Anna Baryshnikov Is Finding Her Footing In The World Of Film
After growing up immersed in performance and art, the actress is following in her parents’ footsteps (kind of)
The following feature appears in the March 2017 issue of NYLON.
“I am Petrovsky!” Anna Baryshnikov says, laughing, after wrapping a photo shoot amid Keith Sonnier’s neon installations at Pace Gallery in Midtown Manhattan. She is referring to Aleksandr Petrovsky, Carrie Bradshaw’s Russian artist boyfriend on Sex and the City, whom her father, world-renowned ballet dancer Mikhail Baryshnikov, portrayed. If her last name wasn’t a dead giveaway, the two also share an identical set of big, blue eyes—and hers grow even larger when she’s animated.
Baryshnikov has a lot to be excited about. She barely gets started on the egg and cheddar roll we picked up from Milk Bar before she decides to take a bite of her cookie instead. As we talk in the hotel lobby next door to the restaurant, she raves about Kenneth Lonergan’s critically acclaimed drama Manchester by the Sea, her first big project. In the film, the 24-year-old actress provides slivers of comic relief as Sandy, a precocious high schooler and one of two girlfriends to Patrick (Lucas Hedges), who finds himself under the custody of his uncle (Casey Affleck) after his father’s death. The character she played in Manchester by the Sea, an award-season heavyweight, was Baryshnikov’s most visible role in 2016, but she also had parts in Todd Solondz’s acidic comedy Wiener-Dog and Amazon’s short-lived but much-loved series Good Girls Revolt.
For all her blossoming success, Baryshnikov takes pride in how she achieved it. “My parents were deliberate about not making calls or putting me in front of agents,” she says. (Her mother is writer and former dancer Lisa Rinehart.) “They knew it would mean more if I had worked for it myself. I obviously can’t deny I had so much access to amazing art growing up.” She hasn’t taken the dance route like her parents (though jokes that she “kills it” at the club), but her father has recommended dance classes as a way to get comfortable with performing. “It’s truly my nightmare, and I will do it under a pseudonym,” she jokes.
Baryshnikov, a middle child, grew up in Palisades, New York, while attending school in the city. She recalls the weirdness of fame penetrating her life in the sixth grade—as her father started appearing on Sex and the City—and her sister asking, “So, is dad famous?” After studying theater at Northwestern University, Baryshnikov moved to Manhattan, but until recently deprived herself of the rite of passage that is watching all six seasons of SATC. “I finally watched my dad’s season and I’m so not on Petrovsky’s team!” she says. “Who is?”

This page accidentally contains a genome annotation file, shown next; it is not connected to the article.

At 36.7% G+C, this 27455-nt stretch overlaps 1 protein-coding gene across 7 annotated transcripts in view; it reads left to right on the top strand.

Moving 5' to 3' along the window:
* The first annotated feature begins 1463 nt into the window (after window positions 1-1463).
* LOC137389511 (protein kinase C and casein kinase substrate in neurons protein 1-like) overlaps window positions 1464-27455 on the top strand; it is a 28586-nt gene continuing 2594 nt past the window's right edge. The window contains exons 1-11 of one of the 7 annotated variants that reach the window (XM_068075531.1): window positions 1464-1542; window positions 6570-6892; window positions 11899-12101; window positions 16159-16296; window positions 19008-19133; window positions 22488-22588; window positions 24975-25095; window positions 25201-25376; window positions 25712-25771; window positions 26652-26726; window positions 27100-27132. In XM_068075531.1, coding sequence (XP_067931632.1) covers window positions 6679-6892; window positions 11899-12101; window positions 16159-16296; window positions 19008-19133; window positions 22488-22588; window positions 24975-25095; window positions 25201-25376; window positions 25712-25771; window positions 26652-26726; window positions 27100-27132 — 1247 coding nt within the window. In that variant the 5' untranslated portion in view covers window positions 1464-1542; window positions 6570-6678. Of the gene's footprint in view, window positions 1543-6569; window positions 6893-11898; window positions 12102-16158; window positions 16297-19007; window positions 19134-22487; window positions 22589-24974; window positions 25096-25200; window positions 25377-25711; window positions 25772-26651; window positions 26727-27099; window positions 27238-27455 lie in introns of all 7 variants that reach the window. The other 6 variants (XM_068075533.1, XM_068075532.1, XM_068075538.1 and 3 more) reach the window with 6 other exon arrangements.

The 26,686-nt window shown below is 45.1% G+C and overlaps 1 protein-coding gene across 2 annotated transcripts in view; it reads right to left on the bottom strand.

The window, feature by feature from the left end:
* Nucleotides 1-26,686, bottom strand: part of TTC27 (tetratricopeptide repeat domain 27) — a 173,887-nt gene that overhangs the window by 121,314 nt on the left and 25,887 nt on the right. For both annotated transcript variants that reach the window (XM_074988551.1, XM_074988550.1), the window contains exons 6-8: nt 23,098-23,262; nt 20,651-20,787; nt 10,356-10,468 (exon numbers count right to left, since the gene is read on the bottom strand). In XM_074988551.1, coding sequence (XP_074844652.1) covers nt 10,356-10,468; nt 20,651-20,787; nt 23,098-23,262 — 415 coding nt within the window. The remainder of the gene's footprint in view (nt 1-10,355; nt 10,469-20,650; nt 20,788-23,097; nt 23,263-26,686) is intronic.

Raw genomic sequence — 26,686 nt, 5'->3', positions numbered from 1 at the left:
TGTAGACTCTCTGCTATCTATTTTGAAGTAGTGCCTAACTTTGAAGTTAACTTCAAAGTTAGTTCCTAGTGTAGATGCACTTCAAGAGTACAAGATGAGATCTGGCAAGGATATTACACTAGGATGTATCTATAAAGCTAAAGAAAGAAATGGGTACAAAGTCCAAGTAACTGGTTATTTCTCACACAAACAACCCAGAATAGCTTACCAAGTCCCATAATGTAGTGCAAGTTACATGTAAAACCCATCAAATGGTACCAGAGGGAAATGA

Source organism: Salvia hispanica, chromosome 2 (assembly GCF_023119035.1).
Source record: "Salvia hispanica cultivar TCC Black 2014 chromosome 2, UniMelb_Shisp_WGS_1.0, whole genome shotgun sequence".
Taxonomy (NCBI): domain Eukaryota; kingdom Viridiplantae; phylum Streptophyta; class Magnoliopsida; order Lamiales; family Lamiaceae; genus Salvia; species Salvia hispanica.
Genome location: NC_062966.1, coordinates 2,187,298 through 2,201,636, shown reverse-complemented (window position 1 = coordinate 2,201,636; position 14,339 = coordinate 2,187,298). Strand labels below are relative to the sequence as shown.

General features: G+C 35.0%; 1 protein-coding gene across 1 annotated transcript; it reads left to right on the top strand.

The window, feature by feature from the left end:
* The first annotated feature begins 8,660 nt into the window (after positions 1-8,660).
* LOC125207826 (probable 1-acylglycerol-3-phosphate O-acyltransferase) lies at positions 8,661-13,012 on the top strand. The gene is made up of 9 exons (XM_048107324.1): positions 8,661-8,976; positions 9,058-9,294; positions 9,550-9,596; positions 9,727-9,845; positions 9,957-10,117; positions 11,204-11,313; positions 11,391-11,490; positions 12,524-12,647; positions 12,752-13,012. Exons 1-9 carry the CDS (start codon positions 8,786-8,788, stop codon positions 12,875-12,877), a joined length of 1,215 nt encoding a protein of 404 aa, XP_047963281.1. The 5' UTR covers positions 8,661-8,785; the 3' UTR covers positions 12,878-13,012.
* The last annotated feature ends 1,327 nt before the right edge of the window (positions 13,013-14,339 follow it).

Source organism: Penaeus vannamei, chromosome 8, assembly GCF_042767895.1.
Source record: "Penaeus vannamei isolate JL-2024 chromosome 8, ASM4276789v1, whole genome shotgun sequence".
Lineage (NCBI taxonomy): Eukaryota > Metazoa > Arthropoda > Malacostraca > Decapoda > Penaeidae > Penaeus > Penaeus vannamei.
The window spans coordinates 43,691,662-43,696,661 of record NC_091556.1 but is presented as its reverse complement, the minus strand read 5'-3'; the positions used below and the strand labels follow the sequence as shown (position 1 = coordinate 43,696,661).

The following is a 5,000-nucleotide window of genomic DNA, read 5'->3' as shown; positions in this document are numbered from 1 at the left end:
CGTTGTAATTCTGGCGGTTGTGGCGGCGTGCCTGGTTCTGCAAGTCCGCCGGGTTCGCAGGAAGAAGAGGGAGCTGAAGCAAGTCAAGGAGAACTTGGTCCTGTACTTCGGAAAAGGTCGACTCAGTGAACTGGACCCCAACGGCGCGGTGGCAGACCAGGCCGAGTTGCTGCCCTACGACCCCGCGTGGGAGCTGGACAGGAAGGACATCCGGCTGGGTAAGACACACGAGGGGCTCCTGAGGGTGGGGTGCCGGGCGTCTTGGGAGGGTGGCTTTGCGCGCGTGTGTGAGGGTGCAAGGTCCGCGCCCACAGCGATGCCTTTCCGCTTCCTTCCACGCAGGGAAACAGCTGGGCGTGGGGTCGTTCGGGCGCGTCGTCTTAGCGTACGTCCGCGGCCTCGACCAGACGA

Baryshnikov has been living in Los Angeles while shooting CBS’s Superior Donuts, which follows the lives of the people who work at and frequent a doughnut shop. The show is surprisingly in touch with current events, interlacing issues of race and gender with typical sitcom shenanigans. “It appealed to me on a political level, because it’s about how people from different backgrounds can come together,” she says.
The actress had shown her interest in politically driven art earlier that afternoon, when we walked by Trump Tower. “In the wake of what’s going on in the world, being a performer can feel like a selfish pursuit,” she observed. “Especially post-election, that was something I was worrying about.” These days, Baryshnikov is less resigned about her pursuits in entertainment. Right now, she’s writing a play about the culture of consent and ending rape culture, and takes inspiration from Audre Lorde’s essay “Poetry Is Not a Luxury.” “It points out,” she says, “that when a story is told really well, and an important, new voice is heard, it has the power to motivate social change.”
Dress and shoes by Gucci, jewelry by Sheebee. Hair: Matthew Monzon at Jed Root using Matrix Biolage R.A.W. Makeup: Joshua Ristaino at The Only Agency using NARS Cosmetics. Special thanks to Pace Gallery. Artwork shown: Keith Sonnier, Chila, 2016, neon, corrugated aluminum, wire, and transformer, 76” x 39” x 3” (193 cm x 99.1 cm x 7.6 cm). © 2016 Keith Sonnier/Artists Rights Society (ARS), New York.